Nonetheless, Intel SGX technology got the attention of a wide circle of specialists in the market who started finding ways to adapt it to more convenient use. This is how the open-source Gramine and several commercial solutions came about, allowing the launch of unmodified applications, including docker-containers, within SGX enclaves. At this point, all of these solutions are available in some major cloud services providers.
So why exactly is this technology gaining such traction? What practical benefits does it offer to market participants and how can it help resolve the abovementioned conflict of trends?
TEE technology opens up a unique opportunity to process data and create value without access to source data. This way, one can develop solutions that allow the user to fully control access to his own data and give out permissions to various services to use that data for advertising and other purposes. Throughout this, the data will be protected at every stage of processing, and only those algorithms explicitly approved by the user will get access to it.
But the biggest value for using confidential computing is in the areas where data is so sensitive that working with it was impossible. We’re talking healthcare, first of all, where the processing and privacy of data have recently risen to prominence. With TEE technology, one can now process confidential patient data to develop better diagnostics and research methods without compromising data privacy.
Also, the rapidly growing ecosystem of decentralized apps based around blockchain technology is a perfect use case for confidential computing. The openness of public blockchain is beneficial for some tasks and detrimental for others where confidentiality is important. Several projects have been experimenting with Intel SGX to solve this. Some blockchains are even wholly-built around this tech. Blockchain tech and CC are quite complementary: the former allows the creation of open, decentralized, trustless systems while the latter adds the protection of confidential data into the mix.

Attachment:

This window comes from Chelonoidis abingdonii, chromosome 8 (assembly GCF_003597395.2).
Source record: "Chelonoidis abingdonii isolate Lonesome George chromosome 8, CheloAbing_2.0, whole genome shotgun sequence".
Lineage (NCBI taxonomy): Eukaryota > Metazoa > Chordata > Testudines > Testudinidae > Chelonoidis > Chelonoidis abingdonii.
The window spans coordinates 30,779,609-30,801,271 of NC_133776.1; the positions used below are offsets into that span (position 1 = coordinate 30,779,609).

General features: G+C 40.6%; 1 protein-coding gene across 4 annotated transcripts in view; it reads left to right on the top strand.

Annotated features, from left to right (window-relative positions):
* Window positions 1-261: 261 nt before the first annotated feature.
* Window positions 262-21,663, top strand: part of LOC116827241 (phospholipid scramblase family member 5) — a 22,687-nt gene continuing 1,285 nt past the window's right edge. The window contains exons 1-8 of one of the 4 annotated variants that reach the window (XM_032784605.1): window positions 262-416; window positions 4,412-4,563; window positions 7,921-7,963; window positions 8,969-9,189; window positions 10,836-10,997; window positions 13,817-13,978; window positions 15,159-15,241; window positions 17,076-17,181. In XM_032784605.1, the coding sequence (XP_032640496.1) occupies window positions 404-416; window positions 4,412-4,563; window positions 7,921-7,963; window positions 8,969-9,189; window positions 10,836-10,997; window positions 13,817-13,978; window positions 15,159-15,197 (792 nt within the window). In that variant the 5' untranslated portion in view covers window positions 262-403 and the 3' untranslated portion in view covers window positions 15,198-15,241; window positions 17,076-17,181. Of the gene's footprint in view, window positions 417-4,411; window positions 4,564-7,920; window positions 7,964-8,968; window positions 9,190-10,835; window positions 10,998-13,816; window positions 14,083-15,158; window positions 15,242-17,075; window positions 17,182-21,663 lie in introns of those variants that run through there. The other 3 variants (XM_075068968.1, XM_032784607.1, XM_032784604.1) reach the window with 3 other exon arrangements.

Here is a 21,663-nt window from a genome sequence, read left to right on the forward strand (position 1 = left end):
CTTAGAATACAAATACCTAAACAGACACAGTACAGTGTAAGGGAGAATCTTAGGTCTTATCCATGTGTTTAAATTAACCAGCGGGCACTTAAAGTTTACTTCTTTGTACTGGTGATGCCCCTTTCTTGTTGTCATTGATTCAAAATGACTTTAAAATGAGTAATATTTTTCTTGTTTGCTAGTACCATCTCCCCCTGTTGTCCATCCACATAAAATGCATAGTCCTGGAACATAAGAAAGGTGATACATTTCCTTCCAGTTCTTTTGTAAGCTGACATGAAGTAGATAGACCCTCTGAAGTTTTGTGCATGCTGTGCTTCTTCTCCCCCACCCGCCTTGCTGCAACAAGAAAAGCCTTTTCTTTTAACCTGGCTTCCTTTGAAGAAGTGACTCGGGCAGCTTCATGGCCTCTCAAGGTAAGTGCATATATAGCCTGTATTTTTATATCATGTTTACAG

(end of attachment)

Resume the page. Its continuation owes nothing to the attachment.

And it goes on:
CC should play a much bigger role in future tech and thus in the development of the global economy. In time, confidentiality will be a basic standard for cloud computation and any services built on it.
“By 2025, 50% of large organizations will adopt privacy-enhancing computation for processing data in untrusted environments and multiparty data analytics use cases.”- Gartner
Super Protocol is the implementation of CC in the blockchain space. With the founder being one of the early builders of the CC movement, he saw the market need and has the know-how on making CC work in the decentralized space. The market potential is massive too. According to an Everest Group report, the Total Addressable Market (TAM) for confidential computing in 2021 is around $2B, with CAGR of up to 95% through 2026.